From Allostatic Agents to Counterfactual Cognisers: Active Inference, Biological Regulation, and the Origins of Cognition
Andrew W. Corcoran, Giovanni Pezzulo, Jakob Hohwy
Subject: Arts & Humanities, Philosophy
Keywords: complexity; uncertainty; cognition; allostasis; homeostasis; free energy principle; active inference; environmental complexity thesis; adaptation; representation; interoception; biorhythms; life-mind continuity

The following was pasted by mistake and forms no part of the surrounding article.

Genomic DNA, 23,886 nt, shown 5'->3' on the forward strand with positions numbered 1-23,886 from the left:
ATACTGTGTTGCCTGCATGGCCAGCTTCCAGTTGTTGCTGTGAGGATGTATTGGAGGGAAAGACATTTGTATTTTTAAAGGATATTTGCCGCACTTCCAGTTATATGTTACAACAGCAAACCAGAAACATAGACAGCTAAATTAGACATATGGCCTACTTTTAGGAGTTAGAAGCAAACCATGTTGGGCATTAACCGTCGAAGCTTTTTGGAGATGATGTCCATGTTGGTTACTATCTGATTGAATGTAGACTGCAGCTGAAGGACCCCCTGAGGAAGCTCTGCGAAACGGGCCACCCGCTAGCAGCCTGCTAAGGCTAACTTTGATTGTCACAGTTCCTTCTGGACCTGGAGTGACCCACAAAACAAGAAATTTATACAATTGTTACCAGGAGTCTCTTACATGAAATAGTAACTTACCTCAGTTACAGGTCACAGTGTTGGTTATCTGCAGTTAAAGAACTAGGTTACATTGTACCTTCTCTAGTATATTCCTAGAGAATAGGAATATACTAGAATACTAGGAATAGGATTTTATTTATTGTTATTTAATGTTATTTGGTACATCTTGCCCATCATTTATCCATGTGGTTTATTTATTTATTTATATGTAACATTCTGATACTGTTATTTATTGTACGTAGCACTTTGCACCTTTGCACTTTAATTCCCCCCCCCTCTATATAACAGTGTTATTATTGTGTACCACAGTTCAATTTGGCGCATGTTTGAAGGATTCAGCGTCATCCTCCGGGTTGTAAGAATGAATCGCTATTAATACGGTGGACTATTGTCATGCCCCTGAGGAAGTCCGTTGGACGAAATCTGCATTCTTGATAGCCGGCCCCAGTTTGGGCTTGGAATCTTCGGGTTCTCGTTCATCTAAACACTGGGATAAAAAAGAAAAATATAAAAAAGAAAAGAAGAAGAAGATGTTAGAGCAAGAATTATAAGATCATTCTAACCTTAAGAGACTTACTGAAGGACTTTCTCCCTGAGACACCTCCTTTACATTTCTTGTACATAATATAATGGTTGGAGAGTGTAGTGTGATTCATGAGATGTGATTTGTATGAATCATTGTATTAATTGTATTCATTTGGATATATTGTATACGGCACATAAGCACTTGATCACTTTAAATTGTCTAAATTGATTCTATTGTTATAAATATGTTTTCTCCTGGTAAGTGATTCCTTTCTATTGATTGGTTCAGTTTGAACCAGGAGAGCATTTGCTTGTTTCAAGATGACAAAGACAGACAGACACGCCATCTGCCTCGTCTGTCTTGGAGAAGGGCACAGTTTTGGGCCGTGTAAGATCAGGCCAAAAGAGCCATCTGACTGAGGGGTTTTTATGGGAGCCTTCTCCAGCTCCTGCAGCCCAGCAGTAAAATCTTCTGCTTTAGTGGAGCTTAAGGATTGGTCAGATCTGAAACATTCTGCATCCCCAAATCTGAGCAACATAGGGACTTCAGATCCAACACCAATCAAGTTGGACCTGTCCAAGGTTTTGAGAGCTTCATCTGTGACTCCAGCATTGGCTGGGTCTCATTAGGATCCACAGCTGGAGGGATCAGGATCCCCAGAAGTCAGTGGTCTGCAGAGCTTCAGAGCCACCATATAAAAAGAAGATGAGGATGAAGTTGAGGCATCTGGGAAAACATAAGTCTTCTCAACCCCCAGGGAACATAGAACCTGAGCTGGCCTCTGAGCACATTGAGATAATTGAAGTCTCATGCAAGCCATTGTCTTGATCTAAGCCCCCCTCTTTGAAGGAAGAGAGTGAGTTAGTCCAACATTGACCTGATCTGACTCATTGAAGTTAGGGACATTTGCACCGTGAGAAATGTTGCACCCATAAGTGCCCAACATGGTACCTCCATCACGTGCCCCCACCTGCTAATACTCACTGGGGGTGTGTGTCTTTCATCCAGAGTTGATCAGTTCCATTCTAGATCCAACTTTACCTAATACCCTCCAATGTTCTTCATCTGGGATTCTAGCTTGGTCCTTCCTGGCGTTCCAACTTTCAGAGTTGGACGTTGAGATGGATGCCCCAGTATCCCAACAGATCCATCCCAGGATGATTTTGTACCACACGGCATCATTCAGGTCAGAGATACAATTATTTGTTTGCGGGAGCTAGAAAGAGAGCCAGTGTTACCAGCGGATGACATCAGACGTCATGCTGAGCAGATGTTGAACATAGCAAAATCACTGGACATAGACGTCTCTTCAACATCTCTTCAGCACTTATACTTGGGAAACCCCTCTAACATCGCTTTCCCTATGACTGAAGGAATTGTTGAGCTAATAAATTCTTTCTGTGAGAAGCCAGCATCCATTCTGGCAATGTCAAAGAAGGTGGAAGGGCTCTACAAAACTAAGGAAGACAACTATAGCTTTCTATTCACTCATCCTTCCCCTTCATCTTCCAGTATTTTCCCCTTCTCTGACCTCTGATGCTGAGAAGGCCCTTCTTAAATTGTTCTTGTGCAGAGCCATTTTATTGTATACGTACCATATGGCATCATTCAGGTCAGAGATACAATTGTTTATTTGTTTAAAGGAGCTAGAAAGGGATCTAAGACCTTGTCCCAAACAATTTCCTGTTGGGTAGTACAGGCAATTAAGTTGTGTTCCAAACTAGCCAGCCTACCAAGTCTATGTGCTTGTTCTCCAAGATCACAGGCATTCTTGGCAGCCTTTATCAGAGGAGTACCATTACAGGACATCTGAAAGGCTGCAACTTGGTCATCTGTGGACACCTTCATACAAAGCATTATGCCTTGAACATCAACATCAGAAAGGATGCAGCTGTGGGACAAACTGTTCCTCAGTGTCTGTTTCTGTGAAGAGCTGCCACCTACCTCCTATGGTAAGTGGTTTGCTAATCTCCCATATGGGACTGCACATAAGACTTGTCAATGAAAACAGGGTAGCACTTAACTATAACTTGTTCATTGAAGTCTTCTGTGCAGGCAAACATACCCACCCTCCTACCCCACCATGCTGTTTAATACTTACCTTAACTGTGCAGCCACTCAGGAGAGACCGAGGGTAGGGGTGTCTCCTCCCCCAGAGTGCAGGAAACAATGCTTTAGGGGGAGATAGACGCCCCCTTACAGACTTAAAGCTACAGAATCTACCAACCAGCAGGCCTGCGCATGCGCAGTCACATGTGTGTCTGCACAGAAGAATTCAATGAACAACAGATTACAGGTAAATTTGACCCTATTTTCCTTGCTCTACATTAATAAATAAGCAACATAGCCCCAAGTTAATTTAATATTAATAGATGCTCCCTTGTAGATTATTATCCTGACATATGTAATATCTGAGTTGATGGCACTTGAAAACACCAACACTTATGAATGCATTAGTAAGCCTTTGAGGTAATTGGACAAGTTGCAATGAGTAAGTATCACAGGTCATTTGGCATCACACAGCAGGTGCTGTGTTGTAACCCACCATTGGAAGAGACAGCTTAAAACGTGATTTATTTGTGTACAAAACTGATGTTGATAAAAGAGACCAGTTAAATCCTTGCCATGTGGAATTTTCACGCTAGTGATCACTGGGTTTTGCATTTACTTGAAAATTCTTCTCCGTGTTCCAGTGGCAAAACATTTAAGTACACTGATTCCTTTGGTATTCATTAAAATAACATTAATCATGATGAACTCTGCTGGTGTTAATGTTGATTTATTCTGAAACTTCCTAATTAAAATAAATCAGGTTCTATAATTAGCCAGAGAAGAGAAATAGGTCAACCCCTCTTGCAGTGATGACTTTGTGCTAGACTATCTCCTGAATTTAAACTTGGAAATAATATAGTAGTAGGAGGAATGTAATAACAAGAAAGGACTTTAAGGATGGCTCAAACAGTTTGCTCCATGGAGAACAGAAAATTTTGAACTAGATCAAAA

What is the function of cognition? On one influential account, cognition evolved to co-ordinate behaviour with environmental change or complexity (Godfrey-Smith 1996). Liberal interpretations of this view ascribe cognition to an extraordinarily broad set of biological systems – even bacteria, which modulate their activity in response to salient external cues, would seem to qualify as cognitive agents. However, equating cognition with adaptive flexibility per se glosses over important distinctions in the way biological organisms deal with environmental complexity. Drawing on contemporary advances in theoretical biology and computational neuroscience, we cash these distinctions out in terms of different kinds of generative models, and the representational and uncertainty-resolving capacities they afford. This analysis leads us to propose a formal criterion for delineating cognition from other, more pervasive forms of adaptive plasticity. On this view, biological cognition is rooted in a particular kind of functional organisation; namely, that which enables the agent to detach from the present and engage in counterfactual (active) inference.